That is especially the case because CBO’s forecast continues to embody a modern version of “rosy scenario”—that is, it assumes that real output will grow at a 2.3% CAGR for the next 25 years. Yet that ignores the numerous and compounding headwinds lurking down the road. These include baby boom demographics and the massive overhang of $60 trillion of public and private debt domestically; and global troubles everywhere—from the bankrupting old age colony in Japan, to the tottering house of cards known as “red capitalism” in China, to the crushing burden of the socialist welfare state in Europe. Given these adversities, there is no reason to assume that US real growth will sharply accelerate from the tepid trends of the recent past.

To wit, real GDP has averaged only 1.0% annually since the pre-crisis peak in early 2008, 1.5% during the last 8 quarters, and just 1.8% during the last fourteen years—including the false prosperity of the Greenspan housing and credit bubble after 2001. So why will GDP growth accelerate by nearly one-third for a quarter century running—when even under CBO’s own forecast, labor force demographics will turn sharply negative in the years ahead?

Whereas 1.0-1.5% of annual real output growth during the second half of the 20th century was accounted for by labor force expansion, CBO projects this foundational component will drop to just a 0.5% annual rate during the next several decades. This demographically baked in reality, in turn, requires CBO to project that labor productivity will rise by 1.8% annually in order to meet its 2.3% output growth bogey.

But that just can’t happen. During the next 25 years the US economy will be shedding its most productive labor—which is to say, the now aging baby boom work force. At the same time, the US economy will also be laboring under a severe, cumulative deficit in domestic investment in productive plant and equipment—the sine quo non of future labor productivity growth. Since the turn of the century, in fact, real CapEx growth have averaged only 0.8% annually, or hardly one-third of its prior historical rate; and the true measure of future productivity growth— net investment in real plant and equipment after capital consumption allowances—has actually declined by 20% since 1999-2000.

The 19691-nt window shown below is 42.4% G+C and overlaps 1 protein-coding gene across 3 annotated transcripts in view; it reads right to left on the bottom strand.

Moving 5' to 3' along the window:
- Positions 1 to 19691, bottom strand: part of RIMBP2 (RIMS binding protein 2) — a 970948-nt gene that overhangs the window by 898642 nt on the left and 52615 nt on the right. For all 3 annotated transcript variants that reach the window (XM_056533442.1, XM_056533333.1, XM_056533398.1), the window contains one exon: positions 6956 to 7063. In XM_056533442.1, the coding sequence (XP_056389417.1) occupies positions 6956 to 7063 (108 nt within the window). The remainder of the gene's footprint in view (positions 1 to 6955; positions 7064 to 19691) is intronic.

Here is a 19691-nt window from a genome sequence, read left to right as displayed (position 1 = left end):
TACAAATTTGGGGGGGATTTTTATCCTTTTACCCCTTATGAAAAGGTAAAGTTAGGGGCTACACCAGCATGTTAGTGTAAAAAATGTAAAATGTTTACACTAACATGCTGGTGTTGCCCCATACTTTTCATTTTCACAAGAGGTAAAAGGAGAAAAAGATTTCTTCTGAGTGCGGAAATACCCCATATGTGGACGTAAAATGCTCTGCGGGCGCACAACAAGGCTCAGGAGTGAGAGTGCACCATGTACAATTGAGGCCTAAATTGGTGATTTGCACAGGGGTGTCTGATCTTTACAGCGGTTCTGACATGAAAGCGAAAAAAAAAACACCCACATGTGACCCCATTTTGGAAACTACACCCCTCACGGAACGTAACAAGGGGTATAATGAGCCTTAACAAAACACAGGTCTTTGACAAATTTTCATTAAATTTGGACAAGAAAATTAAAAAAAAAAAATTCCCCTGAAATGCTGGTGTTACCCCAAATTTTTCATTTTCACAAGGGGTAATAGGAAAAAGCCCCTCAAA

In a word, the shortfall from CBO’s 4.3% nominal growth scenario is likely to come almost entirely out of the “real” component of GDP rather than its 2.0% GDP deflator assumption. This means that nominal Federal spending would likely remain consistent with CBO’s projections as outlined above (i.e. COLA adjustments would be about the same), and could possibly rise considerably higher due to a larger caseload of safety net beneficiaries.

The baleful bottom line is this. Under the CBO’s rosy scenario, the primary Federal deficit by 2039 is just under $1 trillion annually or a modest 1.8% of GDP, meaning that the primary deficit is not fueling an uncontrolled debt spiral. By contrast, under the 3.3% nominal GDP scenario with realistic assumptions about labor productivity and real growth, the primary deficit would soar to nearly $3 trillion annually, and reach 7.5% of GDP.

It goes without saying that a primary deficit that massive would fuel a hellacious debt spiral—the very opposite of the benign outlook espied by professor Krugman. Rather than the 106% of GDP already built into the CBO forecast, the public debt over the next 25 years would literally spiral off the charts. We would end up exactly in the fiscal briar patch that professor Krugman so insouciantly mocks:

… because people will fear that we’re about to turn into Greece, Greece I tell you.

So talk about unjustified complacency with respect to the public debt spiral! The best outcome we can imagine per CBO’s rosy scenario case is a clearly dangerous level of public debt relative to GDP. But the probable path under sober economics is orders of magnitude worse. Indeed, with primary debt accumulating at a nearly double digit rate against GDP, the CBO’s average 4.1% interest expense assumption would give way to higher rates, meaning that neither of professor Krugman’s two magic numbers cut it. Under a regime of even modest monetary normalization over the next quarter century, current fiscal policy will lead to interest rates that are far higher, not lower, than the growth rate of nominal income.

So its time to put Greece right back into the front and center of the US fiscal picture, I tell you!

Disclosure: None

Source: Krugman's Latest Debt Denial: Why His Two Magic Numbers Don't Cut It